'Poor doors' banned in New York

poor door

The poor door has been slammed shut.

Developers hoping to get tax breaks for building affordable housing in or near luxury buildings can no longer install a "poor door" to separate low-income tenants from those who pay market rates.

The New York state ban was passed Thursday as part of legislation that renewed the state's 421-a tax break program, Governor Andrew Cuomo's office confirmed to CNNMoney on Tuesday.

Related: 88,000 apply to get in this 'poor door'

The ban will not affect existing housing but will impact construction of new luxury buildings.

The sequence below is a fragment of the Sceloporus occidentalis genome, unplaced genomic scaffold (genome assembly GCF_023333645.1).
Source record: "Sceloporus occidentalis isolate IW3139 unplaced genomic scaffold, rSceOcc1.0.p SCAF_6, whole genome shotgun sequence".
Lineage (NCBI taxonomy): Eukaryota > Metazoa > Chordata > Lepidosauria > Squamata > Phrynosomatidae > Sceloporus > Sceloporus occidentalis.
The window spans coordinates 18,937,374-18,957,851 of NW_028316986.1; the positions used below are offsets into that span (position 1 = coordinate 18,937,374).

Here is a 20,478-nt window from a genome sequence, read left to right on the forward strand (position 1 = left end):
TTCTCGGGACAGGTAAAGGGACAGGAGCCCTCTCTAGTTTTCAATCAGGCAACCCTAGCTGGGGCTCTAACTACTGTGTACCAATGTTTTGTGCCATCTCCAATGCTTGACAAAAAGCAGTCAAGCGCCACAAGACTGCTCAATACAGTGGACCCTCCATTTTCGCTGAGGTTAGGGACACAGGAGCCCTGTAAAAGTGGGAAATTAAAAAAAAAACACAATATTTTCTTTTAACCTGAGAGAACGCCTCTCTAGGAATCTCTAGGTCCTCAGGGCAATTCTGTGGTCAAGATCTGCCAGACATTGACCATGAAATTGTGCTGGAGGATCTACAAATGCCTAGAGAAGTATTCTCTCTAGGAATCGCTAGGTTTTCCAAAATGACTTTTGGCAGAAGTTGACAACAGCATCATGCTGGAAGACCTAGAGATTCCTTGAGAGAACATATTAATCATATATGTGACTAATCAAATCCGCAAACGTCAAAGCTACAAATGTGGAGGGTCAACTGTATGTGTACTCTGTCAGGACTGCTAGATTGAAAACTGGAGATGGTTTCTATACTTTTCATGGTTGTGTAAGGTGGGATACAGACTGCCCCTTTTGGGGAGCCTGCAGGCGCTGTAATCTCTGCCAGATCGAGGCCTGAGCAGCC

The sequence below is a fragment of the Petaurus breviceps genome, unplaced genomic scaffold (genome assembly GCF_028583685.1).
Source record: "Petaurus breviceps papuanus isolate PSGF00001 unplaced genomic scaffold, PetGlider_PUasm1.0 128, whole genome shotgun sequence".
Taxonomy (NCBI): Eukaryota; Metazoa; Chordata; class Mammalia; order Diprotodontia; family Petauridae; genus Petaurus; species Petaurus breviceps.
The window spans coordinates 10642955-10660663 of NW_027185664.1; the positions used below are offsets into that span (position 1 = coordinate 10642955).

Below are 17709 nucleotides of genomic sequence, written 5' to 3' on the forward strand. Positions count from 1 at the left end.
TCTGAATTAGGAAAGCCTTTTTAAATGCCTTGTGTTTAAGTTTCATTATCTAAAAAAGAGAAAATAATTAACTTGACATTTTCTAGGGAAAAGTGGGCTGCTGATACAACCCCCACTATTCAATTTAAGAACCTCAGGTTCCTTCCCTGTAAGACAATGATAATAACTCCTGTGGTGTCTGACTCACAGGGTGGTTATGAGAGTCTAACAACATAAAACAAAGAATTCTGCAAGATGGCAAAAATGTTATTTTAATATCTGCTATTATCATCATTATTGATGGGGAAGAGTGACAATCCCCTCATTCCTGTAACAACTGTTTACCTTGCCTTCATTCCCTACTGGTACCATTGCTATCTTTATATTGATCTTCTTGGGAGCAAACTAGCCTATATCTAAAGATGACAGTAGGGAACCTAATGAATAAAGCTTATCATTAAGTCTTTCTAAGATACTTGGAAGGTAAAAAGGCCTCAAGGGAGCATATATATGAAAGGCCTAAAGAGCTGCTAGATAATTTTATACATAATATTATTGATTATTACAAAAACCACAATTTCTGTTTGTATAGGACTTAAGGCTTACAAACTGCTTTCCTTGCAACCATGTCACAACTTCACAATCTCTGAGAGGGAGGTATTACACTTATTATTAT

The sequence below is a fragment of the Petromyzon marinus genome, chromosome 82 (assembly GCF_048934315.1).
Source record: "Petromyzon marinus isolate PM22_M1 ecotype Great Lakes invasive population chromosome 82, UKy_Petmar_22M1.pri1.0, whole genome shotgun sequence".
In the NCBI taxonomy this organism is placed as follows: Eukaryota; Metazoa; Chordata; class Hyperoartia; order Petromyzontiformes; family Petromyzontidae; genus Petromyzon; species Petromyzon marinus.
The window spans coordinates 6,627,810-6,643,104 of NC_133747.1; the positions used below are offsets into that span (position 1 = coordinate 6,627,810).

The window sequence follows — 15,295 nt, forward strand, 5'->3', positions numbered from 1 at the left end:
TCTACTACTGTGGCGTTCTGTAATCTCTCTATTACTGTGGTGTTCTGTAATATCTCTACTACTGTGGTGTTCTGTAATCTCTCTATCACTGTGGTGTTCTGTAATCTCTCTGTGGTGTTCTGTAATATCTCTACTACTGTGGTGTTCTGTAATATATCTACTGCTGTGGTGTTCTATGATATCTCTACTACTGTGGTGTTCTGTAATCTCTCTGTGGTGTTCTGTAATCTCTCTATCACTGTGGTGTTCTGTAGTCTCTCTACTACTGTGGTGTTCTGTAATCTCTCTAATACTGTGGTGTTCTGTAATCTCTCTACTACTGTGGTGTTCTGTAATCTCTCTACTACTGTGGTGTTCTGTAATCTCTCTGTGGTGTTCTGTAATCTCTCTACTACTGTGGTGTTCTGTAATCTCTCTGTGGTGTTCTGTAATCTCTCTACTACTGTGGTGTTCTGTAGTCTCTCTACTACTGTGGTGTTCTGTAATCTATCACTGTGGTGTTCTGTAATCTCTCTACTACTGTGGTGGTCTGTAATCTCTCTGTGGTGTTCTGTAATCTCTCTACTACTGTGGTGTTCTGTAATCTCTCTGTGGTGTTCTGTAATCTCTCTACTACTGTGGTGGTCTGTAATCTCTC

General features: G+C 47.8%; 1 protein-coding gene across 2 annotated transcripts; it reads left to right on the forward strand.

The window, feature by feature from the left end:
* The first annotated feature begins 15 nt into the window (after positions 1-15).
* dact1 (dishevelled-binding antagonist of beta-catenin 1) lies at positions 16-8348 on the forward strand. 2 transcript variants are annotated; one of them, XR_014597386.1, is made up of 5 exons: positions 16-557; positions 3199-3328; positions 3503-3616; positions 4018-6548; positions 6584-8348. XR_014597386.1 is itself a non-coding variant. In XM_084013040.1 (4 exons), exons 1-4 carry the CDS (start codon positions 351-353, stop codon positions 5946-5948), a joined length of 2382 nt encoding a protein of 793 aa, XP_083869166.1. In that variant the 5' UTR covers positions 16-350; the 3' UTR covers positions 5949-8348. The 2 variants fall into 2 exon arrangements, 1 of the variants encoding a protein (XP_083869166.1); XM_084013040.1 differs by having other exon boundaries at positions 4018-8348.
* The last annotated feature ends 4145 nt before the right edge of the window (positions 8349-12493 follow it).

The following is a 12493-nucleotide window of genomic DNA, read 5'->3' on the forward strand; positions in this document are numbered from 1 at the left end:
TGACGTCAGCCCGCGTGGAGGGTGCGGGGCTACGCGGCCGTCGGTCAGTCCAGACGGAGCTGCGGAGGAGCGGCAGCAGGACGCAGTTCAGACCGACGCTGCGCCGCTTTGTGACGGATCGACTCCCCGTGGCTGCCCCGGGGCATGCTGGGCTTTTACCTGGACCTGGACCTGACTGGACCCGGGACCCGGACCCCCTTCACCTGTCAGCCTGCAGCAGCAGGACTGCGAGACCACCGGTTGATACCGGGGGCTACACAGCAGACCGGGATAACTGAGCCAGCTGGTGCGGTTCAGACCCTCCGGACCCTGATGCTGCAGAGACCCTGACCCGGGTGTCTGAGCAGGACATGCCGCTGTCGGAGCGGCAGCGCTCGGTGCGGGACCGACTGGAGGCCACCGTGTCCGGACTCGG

The "poor doors" installed in high-end buildings were previously allowed under a program created in 2009 by former New York City Mayor Michael Bloomberg.

Mayor Bill de Blasio proposed banning poor doors in May as part of his proposal for the renewal of the tax-break program.

"Changes Mayor de Blasio just secured to the 421a program in Albany will mean that in the future, so-called 'poor doors' will be banned, more affordable housing will be built on-site and buildings will more fully integrate tenants," said Deputy Mayor Alicia Glen said in a statement.

For those who have been outspoken proponents of eliminating the "poor doors," the ban is a victory.

The ban is "what we've all been clamoring for," Manhattan Borough President Gale Brewer told CNNMoney.

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